Frustrated by weak intervention by the New York Police Department, Gersh Kuntzman has taken to unmodifying license plates himself, documenting those efforts with entertaining social media videos about “Criminal Mischief.” Gersh’s motivation was the arrest of Adam White, who was charged with criminal mischief for removing an obstruction from a license plate that would have prevented identification by tolling and speed cameras. Adam White lucked out, as the Brooklyn District Attorney recently declined to prosecute. I doubt that residents in New Orleans would be motivated to attempt vigilante de-modifcation of license plates with such a dysfunctional and unfair system of camera enforcement.

Gersh Kuntzman in NYC has been making videos of himself un-defacing license plates that would obscure identification by the speed and toll cameras.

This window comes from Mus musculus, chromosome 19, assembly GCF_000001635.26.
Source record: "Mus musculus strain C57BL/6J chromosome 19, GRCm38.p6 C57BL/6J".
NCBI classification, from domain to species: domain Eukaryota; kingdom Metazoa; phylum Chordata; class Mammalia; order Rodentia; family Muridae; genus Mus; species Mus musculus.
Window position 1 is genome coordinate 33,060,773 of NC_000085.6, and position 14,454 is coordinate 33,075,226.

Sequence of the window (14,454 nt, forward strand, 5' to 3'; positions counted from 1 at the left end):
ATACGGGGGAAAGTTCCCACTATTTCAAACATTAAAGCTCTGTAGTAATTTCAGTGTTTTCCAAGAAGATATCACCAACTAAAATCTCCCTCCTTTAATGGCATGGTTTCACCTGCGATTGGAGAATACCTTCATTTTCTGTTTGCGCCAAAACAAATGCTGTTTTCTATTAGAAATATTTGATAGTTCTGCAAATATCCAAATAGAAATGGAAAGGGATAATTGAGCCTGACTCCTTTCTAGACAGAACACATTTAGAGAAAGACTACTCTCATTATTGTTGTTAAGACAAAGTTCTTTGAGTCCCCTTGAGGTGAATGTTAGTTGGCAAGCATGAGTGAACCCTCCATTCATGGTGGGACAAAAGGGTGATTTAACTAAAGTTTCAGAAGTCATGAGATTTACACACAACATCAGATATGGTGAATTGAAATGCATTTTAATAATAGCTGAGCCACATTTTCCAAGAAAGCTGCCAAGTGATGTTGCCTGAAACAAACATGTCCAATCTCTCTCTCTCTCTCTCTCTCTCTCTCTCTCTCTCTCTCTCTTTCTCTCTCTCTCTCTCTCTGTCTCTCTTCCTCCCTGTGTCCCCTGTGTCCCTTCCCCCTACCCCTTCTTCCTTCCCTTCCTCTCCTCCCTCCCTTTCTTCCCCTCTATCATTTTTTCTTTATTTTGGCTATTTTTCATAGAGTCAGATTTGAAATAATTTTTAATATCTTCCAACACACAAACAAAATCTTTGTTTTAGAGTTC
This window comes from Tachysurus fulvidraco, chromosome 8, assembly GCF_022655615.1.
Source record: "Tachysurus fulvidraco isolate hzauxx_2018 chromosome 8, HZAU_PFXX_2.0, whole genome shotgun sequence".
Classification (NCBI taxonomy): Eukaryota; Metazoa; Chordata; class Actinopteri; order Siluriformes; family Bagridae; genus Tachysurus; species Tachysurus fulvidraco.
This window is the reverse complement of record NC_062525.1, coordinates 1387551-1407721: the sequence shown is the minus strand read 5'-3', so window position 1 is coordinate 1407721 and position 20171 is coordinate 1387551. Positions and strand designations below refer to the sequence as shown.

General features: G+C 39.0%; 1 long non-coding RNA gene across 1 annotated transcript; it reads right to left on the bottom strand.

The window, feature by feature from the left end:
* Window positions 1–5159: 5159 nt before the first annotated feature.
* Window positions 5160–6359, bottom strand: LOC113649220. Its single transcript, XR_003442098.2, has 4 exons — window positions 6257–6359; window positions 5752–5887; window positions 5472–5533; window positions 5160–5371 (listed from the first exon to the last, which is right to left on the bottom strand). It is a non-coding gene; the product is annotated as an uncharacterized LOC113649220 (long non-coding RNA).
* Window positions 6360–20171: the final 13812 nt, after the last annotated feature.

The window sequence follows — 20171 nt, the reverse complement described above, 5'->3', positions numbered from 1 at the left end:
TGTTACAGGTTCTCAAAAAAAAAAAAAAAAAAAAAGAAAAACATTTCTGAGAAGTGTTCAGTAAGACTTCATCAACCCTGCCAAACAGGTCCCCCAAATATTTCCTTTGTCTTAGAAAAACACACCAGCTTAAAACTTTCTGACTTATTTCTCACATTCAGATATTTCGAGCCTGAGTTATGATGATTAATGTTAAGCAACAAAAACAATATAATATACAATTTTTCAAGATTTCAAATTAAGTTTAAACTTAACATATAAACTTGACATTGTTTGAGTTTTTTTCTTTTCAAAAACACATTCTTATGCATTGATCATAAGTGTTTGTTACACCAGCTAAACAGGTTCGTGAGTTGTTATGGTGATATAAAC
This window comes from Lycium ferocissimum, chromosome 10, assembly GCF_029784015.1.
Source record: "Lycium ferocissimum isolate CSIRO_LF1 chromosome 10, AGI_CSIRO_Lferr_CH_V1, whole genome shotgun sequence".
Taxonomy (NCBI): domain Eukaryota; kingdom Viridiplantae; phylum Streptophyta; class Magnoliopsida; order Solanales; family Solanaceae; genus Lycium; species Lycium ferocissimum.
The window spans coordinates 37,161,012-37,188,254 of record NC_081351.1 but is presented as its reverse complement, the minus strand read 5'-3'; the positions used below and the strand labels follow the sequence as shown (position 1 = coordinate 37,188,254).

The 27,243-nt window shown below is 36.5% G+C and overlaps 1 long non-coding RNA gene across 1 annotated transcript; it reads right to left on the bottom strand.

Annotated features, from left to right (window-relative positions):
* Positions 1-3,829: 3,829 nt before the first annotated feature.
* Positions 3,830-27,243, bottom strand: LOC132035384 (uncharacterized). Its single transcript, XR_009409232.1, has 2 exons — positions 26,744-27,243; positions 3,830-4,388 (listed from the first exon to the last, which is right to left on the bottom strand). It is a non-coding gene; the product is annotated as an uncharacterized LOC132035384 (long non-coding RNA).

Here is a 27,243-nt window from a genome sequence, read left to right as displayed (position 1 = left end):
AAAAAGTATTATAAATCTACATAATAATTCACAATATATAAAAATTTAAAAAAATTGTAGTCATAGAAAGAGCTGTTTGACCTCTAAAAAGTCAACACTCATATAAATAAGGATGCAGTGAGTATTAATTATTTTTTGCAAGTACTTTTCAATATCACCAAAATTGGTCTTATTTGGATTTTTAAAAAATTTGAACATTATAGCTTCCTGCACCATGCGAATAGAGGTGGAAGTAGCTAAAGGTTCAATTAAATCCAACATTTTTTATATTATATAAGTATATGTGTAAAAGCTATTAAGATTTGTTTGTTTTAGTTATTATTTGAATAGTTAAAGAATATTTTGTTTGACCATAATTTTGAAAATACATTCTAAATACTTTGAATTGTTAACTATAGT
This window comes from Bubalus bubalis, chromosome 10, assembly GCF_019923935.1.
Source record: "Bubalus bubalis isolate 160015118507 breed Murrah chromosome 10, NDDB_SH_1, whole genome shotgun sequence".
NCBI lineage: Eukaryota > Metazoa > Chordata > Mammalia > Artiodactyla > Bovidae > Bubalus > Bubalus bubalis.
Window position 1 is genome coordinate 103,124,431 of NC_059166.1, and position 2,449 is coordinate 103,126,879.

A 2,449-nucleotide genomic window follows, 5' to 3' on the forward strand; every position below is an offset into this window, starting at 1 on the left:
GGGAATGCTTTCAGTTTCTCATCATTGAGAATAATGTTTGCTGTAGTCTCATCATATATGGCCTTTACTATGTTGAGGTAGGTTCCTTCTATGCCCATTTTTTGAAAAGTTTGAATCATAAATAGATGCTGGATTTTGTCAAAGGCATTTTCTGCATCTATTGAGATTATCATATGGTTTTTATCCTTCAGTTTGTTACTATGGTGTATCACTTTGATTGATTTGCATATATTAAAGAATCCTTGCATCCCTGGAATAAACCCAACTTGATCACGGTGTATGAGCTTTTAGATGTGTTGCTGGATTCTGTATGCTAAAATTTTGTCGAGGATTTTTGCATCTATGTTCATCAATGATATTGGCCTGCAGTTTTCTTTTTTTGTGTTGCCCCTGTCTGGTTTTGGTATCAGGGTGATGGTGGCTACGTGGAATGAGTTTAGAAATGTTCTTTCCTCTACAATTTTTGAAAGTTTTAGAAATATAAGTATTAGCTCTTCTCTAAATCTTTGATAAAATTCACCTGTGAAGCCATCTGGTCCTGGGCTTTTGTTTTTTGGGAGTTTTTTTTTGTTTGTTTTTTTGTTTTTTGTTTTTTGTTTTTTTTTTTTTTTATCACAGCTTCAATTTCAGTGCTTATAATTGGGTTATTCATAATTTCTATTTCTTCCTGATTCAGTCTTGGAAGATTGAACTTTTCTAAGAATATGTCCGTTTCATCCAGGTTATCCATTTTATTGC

Connecticut’s state legislature has been considering camera-based speed and traffic light enforcement for several years, and the 2021 budget implementer included language that allows for a construction zone speed camera pilot. The last public news on that topic was in late 2021, mentioning a Summer 2022 start. When queried on the pilot, Josh Morgan, CT DOT Spokesperson, replied, “We are currently in the design and testing phase, and the pilot will launch in 2023. There will be robust public communication in advance of work zone speed cameras being deployed and throughout the duration of the pilot program.” The pilot is being managed by the construction department at CT DOT and is expected to be active in time for the start of the Spring 2023 construction season.